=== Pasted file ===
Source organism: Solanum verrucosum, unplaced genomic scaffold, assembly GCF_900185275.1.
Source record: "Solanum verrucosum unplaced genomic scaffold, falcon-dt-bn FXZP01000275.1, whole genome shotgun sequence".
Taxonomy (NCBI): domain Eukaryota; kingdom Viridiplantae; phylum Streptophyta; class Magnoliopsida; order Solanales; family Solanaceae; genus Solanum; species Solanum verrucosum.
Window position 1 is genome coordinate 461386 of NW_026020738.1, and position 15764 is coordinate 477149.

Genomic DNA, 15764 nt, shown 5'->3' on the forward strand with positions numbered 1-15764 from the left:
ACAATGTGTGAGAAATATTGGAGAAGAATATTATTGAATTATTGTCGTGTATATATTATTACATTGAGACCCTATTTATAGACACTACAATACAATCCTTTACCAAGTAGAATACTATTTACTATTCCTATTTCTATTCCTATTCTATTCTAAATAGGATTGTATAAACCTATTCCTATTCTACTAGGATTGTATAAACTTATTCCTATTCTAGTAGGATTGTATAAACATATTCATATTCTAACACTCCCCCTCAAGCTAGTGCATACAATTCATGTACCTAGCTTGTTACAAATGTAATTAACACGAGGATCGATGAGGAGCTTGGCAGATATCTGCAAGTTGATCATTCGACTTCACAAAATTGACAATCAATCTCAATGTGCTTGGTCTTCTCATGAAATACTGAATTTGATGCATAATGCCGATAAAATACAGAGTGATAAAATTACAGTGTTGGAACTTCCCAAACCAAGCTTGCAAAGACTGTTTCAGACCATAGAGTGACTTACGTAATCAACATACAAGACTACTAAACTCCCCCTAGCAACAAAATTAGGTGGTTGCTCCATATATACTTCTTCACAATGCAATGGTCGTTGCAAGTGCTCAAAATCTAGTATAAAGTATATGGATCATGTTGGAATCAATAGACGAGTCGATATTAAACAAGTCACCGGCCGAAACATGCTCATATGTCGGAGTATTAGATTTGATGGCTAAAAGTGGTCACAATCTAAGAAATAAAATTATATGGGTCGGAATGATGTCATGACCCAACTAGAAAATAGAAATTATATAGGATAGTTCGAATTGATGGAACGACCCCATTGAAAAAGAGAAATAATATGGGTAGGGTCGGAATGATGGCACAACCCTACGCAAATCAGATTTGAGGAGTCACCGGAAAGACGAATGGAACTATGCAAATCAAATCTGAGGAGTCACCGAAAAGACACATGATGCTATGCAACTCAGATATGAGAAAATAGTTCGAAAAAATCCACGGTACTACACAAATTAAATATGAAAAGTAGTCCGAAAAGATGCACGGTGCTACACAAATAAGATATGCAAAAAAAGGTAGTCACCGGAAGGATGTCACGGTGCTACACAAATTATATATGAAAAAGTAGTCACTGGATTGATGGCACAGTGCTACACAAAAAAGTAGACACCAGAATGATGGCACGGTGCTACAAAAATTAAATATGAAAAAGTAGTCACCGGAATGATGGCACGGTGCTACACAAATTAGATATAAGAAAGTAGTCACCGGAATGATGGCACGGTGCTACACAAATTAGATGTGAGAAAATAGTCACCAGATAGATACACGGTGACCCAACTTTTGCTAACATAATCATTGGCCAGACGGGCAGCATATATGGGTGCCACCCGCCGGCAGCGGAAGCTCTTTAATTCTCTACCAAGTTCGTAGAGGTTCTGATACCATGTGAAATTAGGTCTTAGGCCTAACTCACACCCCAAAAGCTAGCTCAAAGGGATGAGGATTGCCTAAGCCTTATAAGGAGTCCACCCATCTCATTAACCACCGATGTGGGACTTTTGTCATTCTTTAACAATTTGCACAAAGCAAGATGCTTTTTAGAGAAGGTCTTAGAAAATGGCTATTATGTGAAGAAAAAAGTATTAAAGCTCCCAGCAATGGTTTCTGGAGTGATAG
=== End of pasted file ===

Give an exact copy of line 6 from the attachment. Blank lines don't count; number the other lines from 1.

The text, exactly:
ACAATGTGTGAGAAATATTGGAGAAGAATATTATTGAATTATTGTCGTGTATATATTATTACATTGAGACCCTATTTATAGACACTACAATACAATCCTTTACCAAGTAGAATACTATTTACTATTCCTATTTCTATTCCTATTCTATTCTAAATAGGATTGTATAAACCTATTCCTATTCTACTAGGATTGTATAAACTTATTCCTATTCTAGTAGGATTGTATAAACATATTCATATTCTAACACTCCCCCTCAAGCTAGTGCATACAATTCATGTACCTAGCTTGTTACAAATGTAATTAACACGAGGATCGATGAGGAGCTTGGCAGATATCTGCAAGTTGATCATTCGACTTCACAAAATTGACAATCAATCTCAATGTGCTTGGTCTTCTCATGAAATACTGAATTTGATGCATAATGCCGATAAAATACAGAGTGATAAAATTACAGTGTTGGAACTTCCCAAACCAAGCTTGCAAAGACTGTTTCAGACCATAGAGTGACTTACGTAATCAACATACAAGACTACTAAACTCCCCCTAGCAACAAAATTAGGTGGTTGCTCCATATATACTTCTTCACAATGCAATGGTCGTTGCAAGTGCTCAAAATCTAGTATAAAGTATATGGATCATGTTGGAATCAATAGACGAGTCGATATTAAACAAGTCACCGGCCGAAACATGCTCATATGTCGGAGTATTAGATTTGATGGCTAAAAGTGGTCACAATCTAAGAAATAAAATTATATGGGTCGGAATGATGTCATGACCCAACTAGAAAATAGAAATTATATAGGATAGTTCGAATTGATGGAACGACCCCATTGAAAAAGAGAAATAATATGGGTAGGGTCGGAATGATGGCACAACCCTACGCAAATCAGATTTGAGGAGTCACCGGAAAGACGAATGGAACTATGCAAATCAAATCTGAGGAGTCACCGAAAAGACACATGATGCTATGCAACTCAGATATGAGAAAATAGTTCGAAAAAATCCACGGTACTACACAAATTAAATATGAAAAGTAGTCCGAAAAGATGCACGGTGCTACACAAATAAGATATGCAAAAAAAGGTAGTCACCGGAAGGATGTCACGGTGCTACACAAATTATATATGAAAAAGTAGTCACTGGATTGATGGCACAGTGCTACACAAAAAAGTAGACACCAGAATGATGGCACGGTGCTACAAAAATTAAATATGAAAAAGTAGTCACCGGAATGATGGCACGGTGCTACACAAATTAGATATAAGAAAGTAGTCACCGGAATGATGGCACGGTGCTACACAAATTAGATGTGAGAAAATAGTCACCAGATAGATACACGGTGACCCAACTTTTGCTAACATAATCATTGGCCAGACGGGCAGCATATATGGGTGCCACCCGCCGGCAGCGGAAGCTCTTTAATTCTCTACCAAGTTCGTAGAGGTTCTGATACCATGTGAAATTAGGTCTTAGGCCTAACTCACACCCCAAAAGCTAGCTCAAAGGGATGAGGATTGCCTAAGCCTTATAAGGAGTCCACCCATCTCATTAACCACCGATGTGGGACTTTTGTCATTCTTTAACAATTTGCACAAAGCAAGATGCTTTTTAGAGAAGGTCTTAGAAAATGGCTATTATGTGAAGAAAAAAGTATTAAAGCTCCCAGCAATGGTTTCTGGAGTGATAG